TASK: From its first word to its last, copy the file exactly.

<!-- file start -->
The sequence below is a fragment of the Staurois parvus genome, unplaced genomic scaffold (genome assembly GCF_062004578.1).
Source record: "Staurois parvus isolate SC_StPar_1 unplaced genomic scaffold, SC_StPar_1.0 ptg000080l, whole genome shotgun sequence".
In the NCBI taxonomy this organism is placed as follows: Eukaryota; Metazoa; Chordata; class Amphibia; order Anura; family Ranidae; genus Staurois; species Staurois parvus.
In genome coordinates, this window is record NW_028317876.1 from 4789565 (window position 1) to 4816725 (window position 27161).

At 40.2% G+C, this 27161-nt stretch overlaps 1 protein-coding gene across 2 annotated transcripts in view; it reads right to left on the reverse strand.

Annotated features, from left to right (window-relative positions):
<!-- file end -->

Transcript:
The sequence below is a fragment of the Staurois parvus genome, unplaced genomic scaffold (genome assembly GCF_062004578.1).
Source record: "Staurois parvus isolate SC_StPar_1 unplaced genomic scaffold, SC_StPar_1.0 ptg000080l, whole genome shotgun sequence".
In the NCBI taxonomy this organism is placed as follows: Eukaryota; Metazoa; Chordata; class Amphibia; order Anura; family Ranidae; genus Staurois; species Staurois parvus.
In genome coordinates, this window is record NW_028317876.1 from 4789565 (window position 1) to 4816725 (window position 27161).

At 40.2% G+C, this 27161-nt stretch overlaps 1 protein-coding gene across 2 annotated transcripts in view; it reads right to left on the reverse strand.

Annotated features, from left to right (window-relative positions):